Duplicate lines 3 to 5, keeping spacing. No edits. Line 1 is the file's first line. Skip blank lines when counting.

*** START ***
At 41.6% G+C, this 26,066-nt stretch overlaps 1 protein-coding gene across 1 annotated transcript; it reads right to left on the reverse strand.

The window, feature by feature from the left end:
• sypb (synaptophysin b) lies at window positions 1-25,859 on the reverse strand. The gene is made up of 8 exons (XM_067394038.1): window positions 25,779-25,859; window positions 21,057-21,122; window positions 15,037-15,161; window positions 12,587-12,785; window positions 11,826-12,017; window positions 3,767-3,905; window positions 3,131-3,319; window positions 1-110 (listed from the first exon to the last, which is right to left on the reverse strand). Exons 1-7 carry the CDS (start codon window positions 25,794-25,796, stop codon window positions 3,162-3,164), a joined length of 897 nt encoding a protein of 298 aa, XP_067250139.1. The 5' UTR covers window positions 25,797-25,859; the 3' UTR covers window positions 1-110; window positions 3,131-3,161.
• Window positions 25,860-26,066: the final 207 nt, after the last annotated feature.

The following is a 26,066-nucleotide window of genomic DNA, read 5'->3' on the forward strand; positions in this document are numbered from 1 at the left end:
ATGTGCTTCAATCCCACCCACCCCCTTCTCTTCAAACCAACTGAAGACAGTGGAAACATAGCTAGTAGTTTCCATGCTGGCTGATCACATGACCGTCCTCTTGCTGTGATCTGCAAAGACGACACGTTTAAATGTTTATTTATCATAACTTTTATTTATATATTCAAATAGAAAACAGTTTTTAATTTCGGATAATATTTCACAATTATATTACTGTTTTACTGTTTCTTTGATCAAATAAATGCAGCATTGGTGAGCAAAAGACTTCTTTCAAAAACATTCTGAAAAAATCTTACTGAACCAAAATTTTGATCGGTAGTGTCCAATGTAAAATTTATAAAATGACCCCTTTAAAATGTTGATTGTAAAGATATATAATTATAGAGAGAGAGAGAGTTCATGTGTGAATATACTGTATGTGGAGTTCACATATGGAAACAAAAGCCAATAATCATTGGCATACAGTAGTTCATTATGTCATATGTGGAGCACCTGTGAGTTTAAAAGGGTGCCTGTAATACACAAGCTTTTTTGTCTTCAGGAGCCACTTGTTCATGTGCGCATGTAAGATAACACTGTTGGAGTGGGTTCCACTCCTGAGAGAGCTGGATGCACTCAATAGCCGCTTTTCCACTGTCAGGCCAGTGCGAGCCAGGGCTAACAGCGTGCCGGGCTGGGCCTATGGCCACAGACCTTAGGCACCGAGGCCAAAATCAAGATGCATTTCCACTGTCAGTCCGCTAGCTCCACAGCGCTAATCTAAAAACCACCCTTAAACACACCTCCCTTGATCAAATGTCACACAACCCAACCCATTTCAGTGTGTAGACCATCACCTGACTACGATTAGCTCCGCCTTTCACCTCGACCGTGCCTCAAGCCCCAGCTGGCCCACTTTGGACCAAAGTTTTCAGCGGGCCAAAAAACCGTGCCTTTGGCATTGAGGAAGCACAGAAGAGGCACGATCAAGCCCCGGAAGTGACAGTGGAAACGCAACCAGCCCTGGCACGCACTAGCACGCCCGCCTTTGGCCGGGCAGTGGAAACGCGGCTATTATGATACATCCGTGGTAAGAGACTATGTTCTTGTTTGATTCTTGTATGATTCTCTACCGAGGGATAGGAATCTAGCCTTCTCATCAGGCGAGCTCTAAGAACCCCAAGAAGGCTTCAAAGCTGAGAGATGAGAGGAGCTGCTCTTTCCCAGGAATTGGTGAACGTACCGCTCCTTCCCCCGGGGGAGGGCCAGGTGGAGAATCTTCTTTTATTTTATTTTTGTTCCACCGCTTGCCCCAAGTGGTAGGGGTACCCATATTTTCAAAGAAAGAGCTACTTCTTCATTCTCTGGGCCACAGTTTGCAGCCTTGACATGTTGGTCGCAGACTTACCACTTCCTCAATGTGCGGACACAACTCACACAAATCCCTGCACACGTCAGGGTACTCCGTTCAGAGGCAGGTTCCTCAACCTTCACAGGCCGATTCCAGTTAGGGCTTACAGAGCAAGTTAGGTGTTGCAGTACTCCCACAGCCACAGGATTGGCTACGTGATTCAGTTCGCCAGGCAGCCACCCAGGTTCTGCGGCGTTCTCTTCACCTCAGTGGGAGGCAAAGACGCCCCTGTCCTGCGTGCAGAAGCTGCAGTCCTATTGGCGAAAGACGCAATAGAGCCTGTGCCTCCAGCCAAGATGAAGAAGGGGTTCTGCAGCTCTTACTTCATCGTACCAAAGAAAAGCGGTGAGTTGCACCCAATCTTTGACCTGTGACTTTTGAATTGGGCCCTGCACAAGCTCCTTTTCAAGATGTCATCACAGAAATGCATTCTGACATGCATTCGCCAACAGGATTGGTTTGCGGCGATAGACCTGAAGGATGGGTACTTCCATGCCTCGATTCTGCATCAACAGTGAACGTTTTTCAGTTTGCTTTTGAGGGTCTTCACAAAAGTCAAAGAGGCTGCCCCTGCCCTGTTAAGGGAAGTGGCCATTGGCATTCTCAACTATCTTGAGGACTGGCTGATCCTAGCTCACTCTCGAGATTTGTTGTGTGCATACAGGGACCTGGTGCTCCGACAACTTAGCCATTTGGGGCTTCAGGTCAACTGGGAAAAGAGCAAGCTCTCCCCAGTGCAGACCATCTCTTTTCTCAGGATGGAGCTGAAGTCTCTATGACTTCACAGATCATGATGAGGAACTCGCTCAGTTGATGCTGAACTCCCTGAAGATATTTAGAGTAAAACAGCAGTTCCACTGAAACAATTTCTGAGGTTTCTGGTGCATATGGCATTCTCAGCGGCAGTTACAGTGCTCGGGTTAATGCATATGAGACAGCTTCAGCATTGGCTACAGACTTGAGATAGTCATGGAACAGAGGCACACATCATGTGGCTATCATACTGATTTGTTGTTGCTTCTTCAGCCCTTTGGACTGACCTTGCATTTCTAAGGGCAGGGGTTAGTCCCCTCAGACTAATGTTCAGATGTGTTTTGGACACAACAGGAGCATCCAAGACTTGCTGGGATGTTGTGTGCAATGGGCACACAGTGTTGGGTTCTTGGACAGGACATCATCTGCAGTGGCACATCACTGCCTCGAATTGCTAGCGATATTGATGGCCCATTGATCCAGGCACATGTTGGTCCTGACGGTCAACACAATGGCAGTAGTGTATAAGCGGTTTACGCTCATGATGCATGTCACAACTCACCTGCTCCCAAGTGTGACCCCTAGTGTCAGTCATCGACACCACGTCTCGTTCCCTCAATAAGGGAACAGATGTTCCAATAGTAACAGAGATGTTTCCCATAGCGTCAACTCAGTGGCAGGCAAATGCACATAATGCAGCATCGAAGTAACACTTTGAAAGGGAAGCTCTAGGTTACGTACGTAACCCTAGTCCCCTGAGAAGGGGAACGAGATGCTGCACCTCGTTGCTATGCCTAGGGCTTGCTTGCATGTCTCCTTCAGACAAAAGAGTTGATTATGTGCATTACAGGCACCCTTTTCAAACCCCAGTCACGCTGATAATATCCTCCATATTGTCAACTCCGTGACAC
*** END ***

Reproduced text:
• sypb (synaptophysin b) lies at window positions 1-25,859 on the reverse strand. The gene is made up of 8 exons (XM_067394038.1): window positions 25,779-25,859; window positions 21,057-21,122; window positions 15,037-15,161; window positions 12,587-12,785; window positions 11,826-12,017; window positions 3,767-3,905; window positions 3,131-3,319; window positions 1-110 (listed from the first exon to the last, which is right to left on the reverse strand). Exons 1-7 carry the CDS (start codon window positions 25,794-25,796, stop codon window positions 3,162-3,164), a joined length of 897 nt encoding a protein of 298 aa, XP_067250139.1. The 5' UTR covers window positions 25,797-25,859; the 3' UTR covers window positions 1-110; window positions 3,131-3,161.
• Window positions 25,860-26,066: the final 207 nt, after the last annotated feature.

The following is a 26,066-nucleotide window of genomic DNA, read 5'->3' on the forward strand; positions in this document are numbered from 1 at the left end: